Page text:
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Thursday, June 20, 2024

The messy discourse around Caitlin Clark, Chennedy Carter, and the WNBA, explained

This season, the WNBA has been the subject of immense attention and debate driven by the excitement around its rookie class, which includes stars like Caitlin Clark and Angel Reese.

In the last week, in particular, a flagrant foul by Chicago Sky player Chennedy Carter on Clark has prompted an extended round of discourse. Everyone from pundits posing questions about whether players are being too tough on Clark to a federal lawmaker claiming Clark was attacked has felt they needed to weigh in. (Clark, for her part, has largely stayed above the fray.) And in the wake of the foul, Carter, as well as her team, have been the subject of harassment

The foul, and the scrutiny of it, encapsulates how certain people are superimposing their own priors — and ignorance — onto the league. 

As the spotlight on this year’s star-studded freshman WNBA class has grown, male pundits who do not have a history of covering women’s basketball have been offering less than incisive commentary that leans on misogynistic and racist tropes.

The WNBA and the media are also grappling with ongoing issues surrounding race. Because of her record-breaking successes in college, Clark — who is white — has been touted by some as the new face of the league, a framing that’s raised questions of equity given how many WNBA stars are women of color who haven’t gotten the same due. A growing narrative about Clark needing protection from other players echoes concerning tropes of white women as victims and Black women as aggressors, too.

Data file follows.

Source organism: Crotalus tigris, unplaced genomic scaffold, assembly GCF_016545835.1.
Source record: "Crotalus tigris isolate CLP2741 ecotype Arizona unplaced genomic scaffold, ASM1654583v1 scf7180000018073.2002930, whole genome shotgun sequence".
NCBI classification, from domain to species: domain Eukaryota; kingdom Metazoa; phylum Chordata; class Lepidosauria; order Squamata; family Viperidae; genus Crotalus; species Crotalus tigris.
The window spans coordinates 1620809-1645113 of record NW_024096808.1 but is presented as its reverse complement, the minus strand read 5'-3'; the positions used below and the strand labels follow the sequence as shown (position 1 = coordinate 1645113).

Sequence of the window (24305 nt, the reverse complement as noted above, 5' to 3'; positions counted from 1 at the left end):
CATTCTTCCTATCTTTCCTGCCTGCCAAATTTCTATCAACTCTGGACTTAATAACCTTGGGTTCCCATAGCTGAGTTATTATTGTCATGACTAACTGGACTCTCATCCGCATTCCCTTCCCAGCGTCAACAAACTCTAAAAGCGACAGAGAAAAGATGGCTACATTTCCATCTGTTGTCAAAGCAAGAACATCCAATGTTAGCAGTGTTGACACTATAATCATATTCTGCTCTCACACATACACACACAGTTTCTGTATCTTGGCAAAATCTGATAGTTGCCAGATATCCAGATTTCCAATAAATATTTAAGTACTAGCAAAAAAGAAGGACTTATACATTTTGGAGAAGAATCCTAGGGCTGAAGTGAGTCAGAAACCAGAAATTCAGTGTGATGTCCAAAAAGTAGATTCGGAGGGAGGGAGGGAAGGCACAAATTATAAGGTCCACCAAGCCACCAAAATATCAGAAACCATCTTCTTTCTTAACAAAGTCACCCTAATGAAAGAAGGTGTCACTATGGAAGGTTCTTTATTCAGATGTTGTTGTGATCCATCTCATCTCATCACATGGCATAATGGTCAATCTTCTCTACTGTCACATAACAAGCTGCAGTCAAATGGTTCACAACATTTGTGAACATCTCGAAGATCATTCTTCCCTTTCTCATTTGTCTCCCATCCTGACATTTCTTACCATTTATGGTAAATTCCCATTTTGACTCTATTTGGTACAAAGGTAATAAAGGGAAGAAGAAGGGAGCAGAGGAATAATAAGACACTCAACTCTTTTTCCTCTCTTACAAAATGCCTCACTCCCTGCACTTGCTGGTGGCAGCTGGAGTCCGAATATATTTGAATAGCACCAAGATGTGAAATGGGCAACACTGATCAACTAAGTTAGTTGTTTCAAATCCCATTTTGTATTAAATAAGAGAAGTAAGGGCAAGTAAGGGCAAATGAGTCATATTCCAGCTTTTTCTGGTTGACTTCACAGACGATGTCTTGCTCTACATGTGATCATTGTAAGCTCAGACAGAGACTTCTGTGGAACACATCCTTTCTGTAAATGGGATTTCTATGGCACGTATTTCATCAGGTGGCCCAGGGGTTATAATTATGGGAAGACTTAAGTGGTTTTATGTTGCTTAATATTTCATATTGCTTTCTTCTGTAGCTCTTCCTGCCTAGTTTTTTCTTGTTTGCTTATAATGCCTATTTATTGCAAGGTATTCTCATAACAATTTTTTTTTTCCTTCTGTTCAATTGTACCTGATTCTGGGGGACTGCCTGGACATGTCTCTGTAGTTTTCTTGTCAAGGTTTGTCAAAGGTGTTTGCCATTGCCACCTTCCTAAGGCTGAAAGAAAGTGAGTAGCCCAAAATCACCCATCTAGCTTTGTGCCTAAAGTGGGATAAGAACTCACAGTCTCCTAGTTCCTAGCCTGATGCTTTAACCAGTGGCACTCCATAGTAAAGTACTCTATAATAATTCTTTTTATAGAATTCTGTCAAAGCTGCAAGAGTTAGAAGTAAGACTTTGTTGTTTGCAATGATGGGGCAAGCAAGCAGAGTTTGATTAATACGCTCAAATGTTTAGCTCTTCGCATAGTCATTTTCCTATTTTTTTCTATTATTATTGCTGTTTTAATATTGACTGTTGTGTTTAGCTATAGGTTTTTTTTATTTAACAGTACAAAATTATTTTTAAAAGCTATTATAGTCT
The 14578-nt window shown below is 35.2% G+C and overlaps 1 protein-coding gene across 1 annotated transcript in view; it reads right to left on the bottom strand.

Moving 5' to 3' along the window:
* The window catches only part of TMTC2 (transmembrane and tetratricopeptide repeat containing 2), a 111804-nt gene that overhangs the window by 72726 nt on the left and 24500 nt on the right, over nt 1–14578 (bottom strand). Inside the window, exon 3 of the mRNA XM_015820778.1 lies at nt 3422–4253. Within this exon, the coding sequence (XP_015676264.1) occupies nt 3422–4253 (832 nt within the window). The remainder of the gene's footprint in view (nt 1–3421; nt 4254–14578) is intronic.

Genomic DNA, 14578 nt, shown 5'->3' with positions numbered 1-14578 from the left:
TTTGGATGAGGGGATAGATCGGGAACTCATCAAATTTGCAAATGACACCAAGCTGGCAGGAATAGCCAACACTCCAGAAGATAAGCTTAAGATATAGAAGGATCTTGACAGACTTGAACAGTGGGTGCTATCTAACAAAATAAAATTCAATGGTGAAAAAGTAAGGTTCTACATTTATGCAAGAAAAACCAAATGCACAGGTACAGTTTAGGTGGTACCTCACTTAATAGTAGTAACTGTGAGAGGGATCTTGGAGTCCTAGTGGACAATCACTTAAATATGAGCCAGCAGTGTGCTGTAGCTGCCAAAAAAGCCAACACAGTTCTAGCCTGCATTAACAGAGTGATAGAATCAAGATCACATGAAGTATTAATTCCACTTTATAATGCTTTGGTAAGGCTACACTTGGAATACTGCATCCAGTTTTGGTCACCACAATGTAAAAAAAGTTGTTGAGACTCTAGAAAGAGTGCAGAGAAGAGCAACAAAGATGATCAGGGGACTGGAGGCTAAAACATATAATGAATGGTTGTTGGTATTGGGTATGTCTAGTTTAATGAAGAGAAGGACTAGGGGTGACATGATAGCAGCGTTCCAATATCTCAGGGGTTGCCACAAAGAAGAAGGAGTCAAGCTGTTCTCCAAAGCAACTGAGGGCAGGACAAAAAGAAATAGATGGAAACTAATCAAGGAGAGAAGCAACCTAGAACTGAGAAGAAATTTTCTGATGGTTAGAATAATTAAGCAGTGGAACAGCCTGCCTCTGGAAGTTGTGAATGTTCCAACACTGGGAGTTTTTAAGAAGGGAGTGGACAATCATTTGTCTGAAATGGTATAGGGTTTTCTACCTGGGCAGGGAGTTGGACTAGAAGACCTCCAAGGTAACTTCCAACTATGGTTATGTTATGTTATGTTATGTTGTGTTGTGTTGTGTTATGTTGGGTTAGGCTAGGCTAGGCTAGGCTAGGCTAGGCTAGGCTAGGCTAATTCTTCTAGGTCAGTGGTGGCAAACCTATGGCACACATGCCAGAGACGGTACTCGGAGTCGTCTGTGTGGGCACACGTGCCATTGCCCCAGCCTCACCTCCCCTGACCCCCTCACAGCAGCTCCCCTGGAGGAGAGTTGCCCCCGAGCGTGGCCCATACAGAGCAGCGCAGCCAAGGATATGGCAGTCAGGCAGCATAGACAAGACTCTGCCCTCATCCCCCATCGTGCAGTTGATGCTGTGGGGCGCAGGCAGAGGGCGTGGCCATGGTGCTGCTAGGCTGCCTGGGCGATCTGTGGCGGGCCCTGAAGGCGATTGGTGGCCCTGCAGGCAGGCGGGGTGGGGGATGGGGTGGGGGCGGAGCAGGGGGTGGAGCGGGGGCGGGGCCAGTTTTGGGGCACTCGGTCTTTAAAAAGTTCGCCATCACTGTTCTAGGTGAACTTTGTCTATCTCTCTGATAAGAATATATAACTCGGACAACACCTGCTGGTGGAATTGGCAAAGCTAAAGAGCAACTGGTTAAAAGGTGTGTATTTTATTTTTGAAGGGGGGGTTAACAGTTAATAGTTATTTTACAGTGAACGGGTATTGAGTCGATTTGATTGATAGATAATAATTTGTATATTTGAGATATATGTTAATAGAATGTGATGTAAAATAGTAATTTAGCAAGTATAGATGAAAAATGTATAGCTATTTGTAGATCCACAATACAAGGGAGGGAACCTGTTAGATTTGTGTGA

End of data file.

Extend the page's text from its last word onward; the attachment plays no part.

“Media leaders have not been investing in coverage of women’s sport across levels, which not only leads to a shortage of highly visible journalists … who are experts in women’s sport, but also a complete lack of knowledge from this new and emerging fanbase,” says Lindsey Darvin, a sports management professor at Syracuse University. “All of this lends itself to really biased interpretations of how the players are performing and behaving and the comfortable thing to do is … [align] player behavior and playing style along race and gender stereotypes.”

The foul and the follow-up, briefly explained 

While media missteps and questions about what Clark’s identity means have been ongoing this season, Carter’s foul at a June 1 game between the Chicago Sky and the Indiana Fever turned the dial up even more. 

At that game, Carter, who is Black, scored a basket and then shoulder-checked Clark during the third quarter of the game, knocking her to the floor. Initially, Carter’s action was dubbed a common foul, and was later upgraded by the league to a more serious, flagrant one. 

Following the foul, Clark noted in an interview that it took her by surprise and that it was “not a basketball play.” Sky Coach Teresa Weatherspoon went on to say that the foul was “not appropriate,” and that she had discussed it with Carter. Carter originally declined to comment on the move at a press conference after the game, and later stated that she didn’t have “regrets” and that she was going to “compete and play 100 percent hard — no matter who it is or who we’re playing.” Carter also posted a seemingly negative comment about Clark, writing in a Threads reply: “Beside three point shooting what does she bring to the table man.”